The history of medicine can be traced back as far as Neolithic man, but our understanding of medicine began with the Sumerians. Our knowledge of anatomy began with the Greeks, but truly took hold during the Middle Ages. Modern medicine can be traced back to discoveries made in the 17th century. That’s when William Harvey demonstrated the circulation of blood in the body, quinine was used to treat … Read more
malaria, the compound microscope was developed, and the capillary system was discovered.
Today, we’ve built on many of those early discoveries in our understanding of cell biology, genetics and microbiology. Research today focuses on preventing diseases like heart disease, tuberculosis, and AIDS, while also discovering cures and treatments for cancer. We also have a greater understanding of pathogens, or microorganisms, like bacteria and viruses that cause most diseases.
The genome project is also helping us understand disease and the human body on a genetic level and led to genetic engineering, which is used to develop pharmaceuticals and new approaches to cancer treatment.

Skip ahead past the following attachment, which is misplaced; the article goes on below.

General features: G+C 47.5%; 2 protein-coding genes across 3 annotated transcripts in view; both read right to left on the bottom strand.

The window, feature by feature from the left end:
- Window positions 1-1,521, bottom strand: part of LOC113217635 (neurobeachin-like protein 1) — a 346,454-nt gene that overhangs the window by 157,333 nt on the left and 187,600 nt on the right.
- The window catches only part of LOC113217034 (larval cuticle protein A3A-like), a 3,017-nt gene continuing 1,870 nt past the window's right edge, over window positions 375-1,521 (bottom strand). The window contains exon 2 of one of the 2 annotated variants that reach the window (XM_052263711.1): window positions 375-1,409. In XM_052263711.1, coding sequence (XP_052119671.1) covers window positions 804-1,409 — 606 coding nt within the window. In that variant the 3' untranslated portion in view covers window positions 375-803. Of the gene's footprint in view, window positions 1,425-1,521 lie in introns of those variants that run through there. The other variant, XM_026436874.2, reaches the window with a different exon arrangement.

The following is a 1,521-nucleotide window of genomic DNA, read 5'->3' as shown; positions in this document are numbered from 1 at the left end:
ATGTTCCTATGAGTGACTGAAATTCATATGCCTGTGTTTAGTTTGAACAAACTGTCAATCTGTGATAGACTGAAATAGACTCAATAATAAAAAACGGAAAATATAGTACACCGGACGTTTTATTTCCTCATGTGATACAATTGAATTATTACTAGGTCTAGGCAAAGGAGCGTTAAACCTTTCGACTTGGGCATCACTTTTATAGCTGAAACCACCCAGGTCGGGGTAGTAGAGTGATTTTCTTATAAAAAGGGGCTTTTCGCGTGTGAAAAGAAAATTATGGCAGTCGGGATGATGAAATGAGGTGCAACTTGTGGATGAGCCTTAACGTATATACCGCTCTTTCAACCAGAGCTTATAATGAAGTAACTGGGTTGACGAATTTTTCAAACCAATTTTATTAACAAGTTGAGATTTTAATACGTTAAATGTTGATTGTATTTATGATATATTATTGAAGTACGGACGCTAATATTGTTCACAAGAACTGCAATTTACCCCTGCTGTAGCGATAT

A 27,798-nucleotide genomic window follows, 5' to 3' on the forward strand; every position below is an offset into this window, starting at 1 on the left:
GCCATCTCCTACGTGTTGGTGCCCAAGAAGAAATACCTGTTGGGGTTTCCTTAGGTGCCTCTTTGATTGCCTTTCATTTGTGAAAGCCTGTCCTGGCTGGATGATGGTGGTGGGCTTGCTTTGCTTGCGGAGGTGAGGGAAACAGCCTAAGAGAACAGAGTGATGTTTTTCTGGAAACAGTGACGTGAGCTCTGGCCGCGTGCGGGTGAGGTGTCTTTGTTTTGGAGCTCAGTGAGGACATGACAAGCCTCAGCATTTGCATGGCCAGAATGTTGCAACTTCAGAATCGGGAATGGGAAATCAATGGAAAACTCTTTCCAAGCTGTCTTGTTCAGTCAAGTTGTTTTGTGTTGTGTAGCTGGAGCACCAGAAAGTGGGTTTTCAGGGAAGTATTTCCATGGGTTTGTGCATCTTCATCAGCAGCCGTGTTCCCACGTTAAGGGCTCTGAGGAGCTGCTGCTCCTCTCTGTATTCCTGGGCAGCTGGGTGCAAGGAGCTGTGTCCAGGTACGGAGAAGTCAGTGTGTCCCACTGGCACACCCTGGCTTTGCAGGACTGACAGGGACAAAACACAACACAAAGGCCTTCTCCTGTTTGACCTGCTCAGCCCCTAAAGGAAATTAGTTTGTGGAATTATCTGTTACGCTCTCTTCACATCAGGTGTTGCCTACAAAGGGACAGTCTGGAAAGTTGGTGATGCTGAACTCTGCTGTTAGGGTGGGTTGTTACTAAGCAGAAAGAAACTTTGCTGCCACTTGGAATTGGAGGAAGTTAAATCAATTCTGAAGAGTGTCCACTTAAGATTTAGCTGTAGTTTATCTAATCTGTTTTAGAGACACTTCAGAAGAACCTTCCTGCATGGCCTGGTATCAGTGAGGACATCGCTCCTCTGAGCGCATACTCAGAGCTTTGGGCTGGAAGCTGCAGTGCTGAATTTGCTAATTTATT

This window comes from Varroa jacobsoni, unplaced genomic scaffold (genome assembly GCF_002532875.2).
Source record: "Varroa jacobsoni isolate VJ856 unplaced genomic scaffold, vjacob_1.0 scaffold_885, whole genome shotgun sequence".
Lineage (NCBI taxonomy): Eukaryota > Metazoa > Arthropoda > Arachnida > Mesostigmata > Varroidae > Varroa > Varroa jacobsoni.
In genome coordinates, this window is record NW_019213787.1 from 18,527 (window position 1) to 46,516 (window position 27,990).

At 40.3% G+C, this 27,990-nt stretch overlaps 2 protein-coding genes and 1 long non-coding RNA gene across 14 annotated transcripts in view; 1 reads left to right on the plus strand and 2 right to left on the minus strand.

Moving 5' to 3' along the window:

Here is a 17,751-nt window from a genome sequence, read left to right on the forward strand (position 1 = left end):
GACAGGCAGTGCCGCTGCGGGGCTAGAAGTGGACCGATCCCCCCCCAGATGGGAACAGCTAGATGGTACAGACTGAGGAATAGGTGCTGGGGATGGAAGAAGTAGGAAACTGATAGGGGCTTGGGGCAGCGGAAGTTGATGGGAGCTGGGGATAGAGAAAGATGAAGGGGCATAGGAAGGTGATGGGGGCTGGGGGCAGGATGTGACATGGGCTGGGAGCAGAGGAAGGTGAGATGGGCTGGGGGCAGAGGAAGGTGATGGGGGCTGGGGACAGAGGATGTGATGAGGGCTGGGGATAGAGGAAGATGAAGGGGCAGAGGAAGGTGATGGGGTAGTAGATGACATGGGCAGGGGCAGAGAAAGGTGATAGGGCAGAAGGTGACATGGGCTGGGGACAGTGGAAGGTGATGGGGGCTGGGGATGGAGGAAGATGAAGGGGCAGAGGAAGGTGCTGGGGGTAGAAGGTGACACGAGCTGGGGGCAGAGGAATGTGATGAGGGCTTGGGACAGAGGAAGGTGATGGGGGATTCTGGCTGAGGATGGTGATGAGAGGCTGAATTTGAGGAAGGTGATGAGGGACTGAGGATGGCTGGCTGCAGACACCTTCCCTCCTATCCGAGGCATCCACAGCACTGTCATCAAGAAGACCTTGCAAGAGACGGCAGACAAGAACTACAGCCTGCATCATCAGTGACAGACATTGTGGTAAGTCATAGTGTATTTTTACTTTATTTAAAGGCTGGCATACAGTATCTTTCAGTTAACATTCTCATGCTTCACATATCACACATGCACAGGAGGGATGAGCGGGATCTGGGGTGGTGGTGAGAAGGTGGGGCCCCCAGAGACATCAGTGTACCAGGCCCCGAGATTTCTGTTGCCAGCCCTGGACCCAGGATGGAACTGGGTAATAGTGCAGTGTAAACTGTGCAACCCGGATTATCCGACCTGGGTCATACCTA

Modern medicine also has given us pharmacology, allowing medical professionals to treat a host of diseases. From acetaminophen, which can treat a headache, to immunosuppressive drugs, which aid in organ transplantation, this growing field offers a multitude of new and effective drugs.
Psychology and psychiatry have also changed much since these sciences first began. People with disorders were often cast away from society or, later, placed in asylums and not treated. Today, psychiatry involves the treatment of many disorders and can involve both physiological and psychological treatments.